Deanston Kentucky Cask Matured (40%, OB 2021)

The Deanston Kentucky Cask was a recent addition to the Deanston range – I believe it came out in 2020, or mabe late 2019. Deanston already have a budget-friendly no age statement bottle in the much-loved Virgin Oak, but the Kentucky Cask is aimed at a different share of the market: issued at 40% ABV and normally found at the £20-25 range, it’s for the supermarket shelves next to similarly budget NAS fare like the Glen Moray Classic, Jura Journey and supermarket-own ranges.

Like many whisky geeks I didn’t pay much attention to it, especially since on the face of it it seems like a whisky created by a marketing team – for example, it’s conspicuously absent from tours and tastings at the distillery, and the lower strength shows that it’s for more casual drinkers and not for committed whiskyphiles. However, a few months ago, it was available for £12 on Amazon, and it would’ve been rude not to buy a bottle for the same price as a cheap blend. It may almost certainly have been an error by the algorithm, but at that price you don’t ask questions.

I’ve seen some criticism of the name ‘Kentucky Cask Matured’ online – I understand where it’s coming from, but also I think the name makes perfect sense: I doubt that most casual drinkers browsing supermarket shelves would know that ex-Bourbon casks are most commonly used in Scotch whisky maturation, so ‘Kentucky Cask’ is both a catchier name and an informative one. The label says that only first and second fill casks have been used – the mention of ‘soft filtration’ and the fact that it may go cloudy with water and ice got my hopes up, although there was no trace of Scotch mist when I added water: it may be that it’s been chill-filtered, but more gently than usual.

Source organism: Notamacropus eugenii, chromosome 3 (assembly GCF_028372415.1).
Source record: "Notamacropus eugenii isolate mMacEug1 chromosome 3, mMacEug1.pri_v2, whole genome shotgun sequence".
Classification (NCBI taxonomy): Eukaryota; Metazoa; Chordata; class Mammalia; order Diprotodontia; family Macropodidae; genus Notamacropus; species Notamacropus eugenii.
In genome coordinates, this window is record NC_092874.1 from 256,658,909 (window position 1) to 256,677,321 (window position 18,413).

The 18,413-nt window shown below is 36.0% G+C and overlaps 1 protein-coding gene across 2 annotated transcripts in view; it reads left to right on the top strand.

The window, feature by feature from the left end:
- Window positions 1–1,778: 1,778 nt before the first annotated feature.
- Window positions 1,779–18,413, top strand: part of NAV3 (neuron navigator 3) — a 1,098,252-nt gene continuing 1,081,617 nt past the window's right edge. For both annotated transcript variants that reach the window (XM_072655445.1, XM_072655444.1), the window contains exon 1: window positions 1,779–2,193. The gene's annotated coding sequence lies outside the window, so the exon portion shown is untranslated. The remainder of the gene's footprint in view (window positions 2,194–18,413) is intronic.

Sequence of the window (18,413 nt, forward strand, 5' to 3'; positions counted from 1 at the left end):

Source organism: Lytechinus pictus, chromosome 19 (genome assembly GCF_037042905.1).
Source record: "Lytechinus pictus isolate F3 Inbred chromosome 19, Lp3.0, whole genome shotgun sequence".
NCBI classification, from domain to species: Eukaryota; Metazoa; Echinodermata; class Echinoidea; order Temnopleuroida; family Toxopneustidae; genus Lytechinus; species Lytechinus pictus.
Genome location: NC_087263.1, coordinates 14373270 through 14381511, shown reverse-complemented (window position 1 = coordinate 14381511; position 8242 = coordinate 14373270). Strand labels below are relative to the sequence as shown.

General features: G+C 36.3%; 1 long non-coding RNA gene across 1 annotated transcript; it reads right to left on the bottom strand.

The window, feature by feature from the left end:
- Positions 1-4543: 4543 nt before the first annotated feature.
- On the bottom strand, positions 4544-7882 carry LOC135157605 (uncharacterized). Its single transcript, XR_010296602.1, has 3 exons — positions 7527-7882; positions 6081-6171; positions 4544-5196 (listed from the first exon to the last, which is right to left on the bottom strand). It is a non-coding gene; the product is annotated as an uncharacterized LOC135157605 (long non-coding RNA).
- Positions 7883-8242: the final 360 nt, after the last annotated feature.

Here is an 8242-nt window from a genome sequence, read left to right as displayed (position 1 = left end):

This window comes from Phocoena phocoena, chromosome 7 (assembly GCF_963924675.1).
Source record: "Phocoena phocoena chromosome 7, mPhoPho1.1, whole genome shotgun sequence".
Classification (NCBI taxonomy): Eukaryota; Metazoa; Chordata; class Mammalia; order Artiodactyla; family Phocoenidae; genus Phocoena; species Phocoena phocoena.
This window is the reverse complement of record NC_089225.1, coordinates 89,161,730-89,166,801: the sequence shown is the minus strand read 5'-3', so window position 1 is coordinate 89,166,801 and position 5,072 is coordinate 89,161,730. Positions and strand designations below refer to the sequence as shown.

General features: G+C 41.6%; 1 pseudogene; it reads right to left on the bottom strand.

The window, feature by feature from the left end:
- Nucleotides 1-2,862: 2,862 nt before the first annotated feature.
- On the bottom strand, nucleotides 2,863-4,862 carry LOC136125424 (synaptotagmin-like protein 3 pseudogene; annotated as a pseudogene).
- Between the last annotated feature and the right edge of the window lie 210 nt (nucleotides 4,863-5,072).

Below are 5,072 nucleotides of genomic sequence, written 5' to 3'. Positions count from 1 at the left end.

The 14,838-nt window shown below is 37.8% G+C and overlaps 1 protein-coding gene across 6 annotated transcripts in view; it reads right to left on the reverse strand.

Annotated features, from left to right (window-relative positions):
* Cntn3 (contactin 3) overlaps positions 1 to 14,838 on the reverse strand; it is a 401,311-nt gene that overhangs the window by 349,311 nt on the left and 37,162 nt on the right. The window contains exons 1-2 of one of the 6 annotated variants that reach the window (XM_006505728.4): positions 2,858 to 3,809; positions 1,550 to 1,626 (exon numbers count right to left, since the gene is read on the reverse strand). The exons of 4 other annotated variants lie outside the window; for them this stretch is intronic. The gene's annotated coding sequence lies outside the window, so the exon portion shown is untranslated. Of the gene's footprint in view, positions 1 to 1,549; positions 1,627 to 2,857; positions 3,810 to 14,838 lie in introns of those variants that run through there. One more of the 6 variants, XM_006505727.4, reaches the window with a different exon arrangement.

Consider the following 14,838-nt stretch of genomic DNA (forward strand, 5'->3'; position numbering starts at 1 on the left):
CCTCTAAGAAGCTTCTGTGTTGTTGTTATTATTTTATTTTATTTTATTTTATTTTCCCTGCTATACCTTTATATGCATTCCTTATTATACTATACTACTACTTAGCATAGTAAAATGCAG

Nose: Fresh, fruity and vibrant. There’s some barley sweetness, with vanilla from the casks and the typical Deanston honey, but this time it’s not accompanied by those gingerbread and other bakery notes you get in other official Deanstons. Instead, there are fresh apples, grapefruit (a note I always love in whisky) and a very appealing grassiness. It’s partly due to the young age of course, but it’s refreshing to come across a Deanston that lets the spirit do most of the talking here.

Palate: Here it does feel more spirity, but it’s mostly along the same lines. Green apples, honey, grapefruit juice, and only a tiny bit of vanilla. The mouthfeel is decent, certainly not as thin as other whiskies at 40%.

Finish: Not too short, which is a welcome surprise. Nutty and slightly astringent, but not in a bad way.

Comments: I’m going to come out and say it, I think this is delicious and I prefer it to the more oak-driven and increasingly spicy 12 year-old and Virgin Oak. This is a phenomenon I’ve noticed across the Distell range in recent years, incidentally – the Deanston 12 is more wood-influenced now than it was a few years ago, and the same applies to the Bunnahabhain 12 in my opinion. As for Tobermory, the old 10 has been replaced with a 12 year-old which has seen some virgin oak. I’m mentioning all this because I like my whisky with a cleaner, less oaky profile, and the Kentucky Cask plugs that Deanston hole very well.

‘Objectively’ (if we can ever talk of objectivity in tasting spirits), the Virgin Oak and the 12 year-old are richer whiskies with a more satisfying mouthfeel and greater depth, but there are no two ways about it – I prefer the way the Kentucky Cask tastes. It reminds me of a lighter Glencadam 10, and I love Glencadam. This would easily be in the mid-80s at a higher strength, but as an easy session whisky it’s perfect.

Score: 83/100

Leave a Reply

Fill in your details below or click an icon to log in:

WordPress.com Logo

You are commenting using your WordPress.com account. Log Out /  Change )

Twitter picture

You are commenting using your Twitter account. Log Out /  Change )

Facebook photo

You are commenting using your Facebook account. Log Out /  Change )

Connecting to %s